“Once both pets are comfortable with each others' scent, try conducting short sessions on either side of a closed door,” Molloy said.
You’ll want them to have positive associations with each other, so have treats, toys or food available while doing initial introductions.
“During these sessions, each pet is getting something wonderful,” Molloy said. “You can use their meals or treats or a play session — whatever is especially rewarding to them.”
Once both pets are comfortable being on either side of the door, you’ll repeat this process using a gate. Start with the gate covered with a blanket and eventually move it aside so they can see each other.
Once both animals are calm and familiar with each other, you can let them out in the same space together for a short amount of time while you supervise.
“This isn't forced in any way — it's just the two of them sharing a space. If they choose to interact, that's up to them,” Molloy said.
To have control over the situation, keep your dog on a leash and make sure your cat has lots of safe places to hide if he wants alone time.
“Start with five-minute sessions and gradually work up to longer and longer times,” Molloy said. “For the first month, at least, they should never be out together when you can't be there to supervise.”
Watch out for your pets’ body language, too, so you’ll know if it’s time to end an intro session.
“For dogs, be wary of a stiff stance, barking, growling, rigid tail, sustained gaze or a prey crouch,” Molloy said. “For cats, you don't want to see hair standing on end or an arched back (the standard ‘Halloween cat’), growling, hissing, swatting, hiding or a prey crouch.”
If everything goes according to plan and all the introductions go smoothly, you can start letting your cat and dog roam freely without supervision. Even if they don’t seem to be BFFs yet, as long as they’re comfortable with each other, they can learn to co-exist.
Once your pets are able to spend time together drama-free, it’s still a good idea to have separate spaces for each pet to go to if they need some alone time. Feed your dog and cat separately, and put their beds in different rooms so they can still have some privacy.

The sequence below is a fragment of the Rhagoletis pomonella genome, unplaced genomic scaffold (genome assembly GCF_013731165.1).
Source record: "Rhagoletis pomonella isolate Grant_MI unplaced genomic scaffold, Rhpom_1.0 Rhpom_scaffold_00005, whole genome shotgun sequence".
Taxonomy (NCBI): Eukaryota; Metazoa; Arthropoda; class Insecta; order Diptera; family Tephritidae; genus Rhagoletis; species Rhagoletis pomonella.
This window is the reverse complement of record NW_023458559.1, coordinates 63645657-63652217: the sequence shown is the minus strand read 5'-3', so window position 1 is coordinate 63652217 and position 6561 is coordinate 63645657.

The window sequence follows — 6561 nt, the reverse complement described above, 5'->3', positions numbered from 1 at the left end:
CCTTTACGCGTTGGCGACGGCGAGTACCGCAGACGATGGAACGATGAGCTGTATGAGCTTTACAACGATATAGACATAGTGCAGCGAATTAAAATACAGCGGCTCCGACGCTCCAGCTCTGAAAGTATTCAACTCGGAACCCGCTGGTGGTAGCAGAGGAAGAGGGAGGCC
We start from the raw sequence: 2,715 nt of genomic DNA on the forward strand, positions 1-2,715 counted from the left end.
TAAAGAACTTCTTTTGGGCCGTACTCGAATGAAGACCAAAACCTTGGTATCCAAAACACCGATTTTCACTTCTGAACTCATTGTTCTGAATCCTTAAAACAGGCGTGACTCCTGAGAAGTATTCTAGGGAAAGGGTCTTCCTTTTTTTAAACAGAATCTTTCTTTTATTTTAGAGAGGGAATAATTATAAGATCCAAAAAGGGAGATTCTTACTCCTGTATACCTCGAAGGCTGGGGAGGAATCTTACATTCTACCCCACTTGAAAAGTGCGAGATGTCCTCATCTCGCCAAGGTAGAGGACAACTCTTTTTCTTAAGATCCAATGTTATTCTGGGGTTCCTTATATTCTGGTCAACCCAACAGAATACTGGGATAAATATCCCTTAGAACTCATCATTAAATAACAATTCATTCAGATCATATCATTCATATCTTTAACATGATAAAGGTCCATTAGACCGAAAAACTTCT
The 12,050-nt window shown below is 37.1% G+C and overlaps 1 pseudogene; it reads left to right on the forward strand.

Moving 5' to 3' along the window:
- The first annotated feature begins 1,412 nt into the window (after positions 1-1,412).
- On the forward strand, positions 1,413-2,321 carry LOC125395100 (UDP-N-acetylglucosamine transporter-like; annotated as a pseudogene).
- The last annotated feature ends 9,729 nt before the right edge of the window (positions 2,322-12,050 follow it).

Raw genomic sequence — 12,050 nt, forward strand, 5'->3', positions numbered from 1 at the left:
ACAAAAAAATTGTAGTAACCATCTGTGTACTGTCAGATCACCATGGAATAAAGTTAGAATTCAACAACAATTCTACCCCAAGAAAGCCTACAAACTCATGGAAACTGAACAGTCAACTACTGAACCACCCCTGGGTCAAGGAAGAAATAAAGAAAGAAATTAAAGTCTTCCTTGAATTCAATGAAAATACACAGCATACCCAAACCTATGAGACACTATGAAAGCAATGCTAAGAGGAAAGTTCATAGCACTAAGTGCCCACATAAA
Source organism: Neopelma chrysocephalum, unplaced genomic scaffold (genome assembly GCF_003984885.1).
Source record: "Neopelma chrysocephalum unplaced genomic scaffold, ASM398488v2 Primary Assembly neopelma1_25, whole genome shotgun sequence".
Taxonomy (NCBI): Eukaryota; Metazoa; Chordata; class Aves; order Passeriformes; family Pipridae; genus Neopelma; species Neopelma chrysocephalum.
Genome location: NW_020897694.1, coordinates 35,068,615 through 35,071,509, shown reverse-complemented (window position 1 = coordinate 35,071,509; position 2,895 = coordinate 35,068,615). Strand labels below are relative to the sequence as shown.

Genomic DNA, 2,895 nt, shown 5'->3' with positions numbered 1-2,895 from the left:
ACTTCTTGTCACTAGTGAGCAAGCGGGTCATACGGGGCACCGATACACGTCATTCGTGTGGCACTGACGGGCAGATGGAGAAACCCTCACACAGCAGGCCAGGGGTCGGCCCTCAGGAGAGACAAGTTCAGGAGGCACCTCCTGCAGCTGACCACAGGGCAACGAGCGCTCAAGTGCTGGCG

What to do after you introduce your dog and cat
Once you get your new pet settled in your home, be sure to still spend solo time with your current pet so he doesn’t feel left out.
“Make sure that in the excitement of getting a new pet, you don't ignore your current pet,” Molloy said. “It could already be tough for them to share you with another animal. Be sure you continue to give your current pet plenty of attention, and give them some one-on-one time with you.”
What to do when your pets don’t get along
In some cases, even if you follow all the right steps, your cat and dog might just not get along. Here are some things to do if you run into that issue.
Give your cat his own space
Make sure your cat has his own area to escape to when he needs some space. A cat tree is a great way to do that, since it’s high up to make your cat feel safe.
Don’t yell at either of your pets. Animals can easily pick up on humans’ emotions, so if you get angry, your pets can become more stressed or tense, which can make the situation worse.
Try calming products
Work with a trainer
If you’ve tried everything, and nothing seems to work, try working with a trainer or cat or dog behavior expert to get some advice.
So be patient and don’t hesitate to bring in professionals if you need some extra help. If you take the time to safely introduce your cat and dog, they’ll be friends in no time — or at least comfortably indifferent!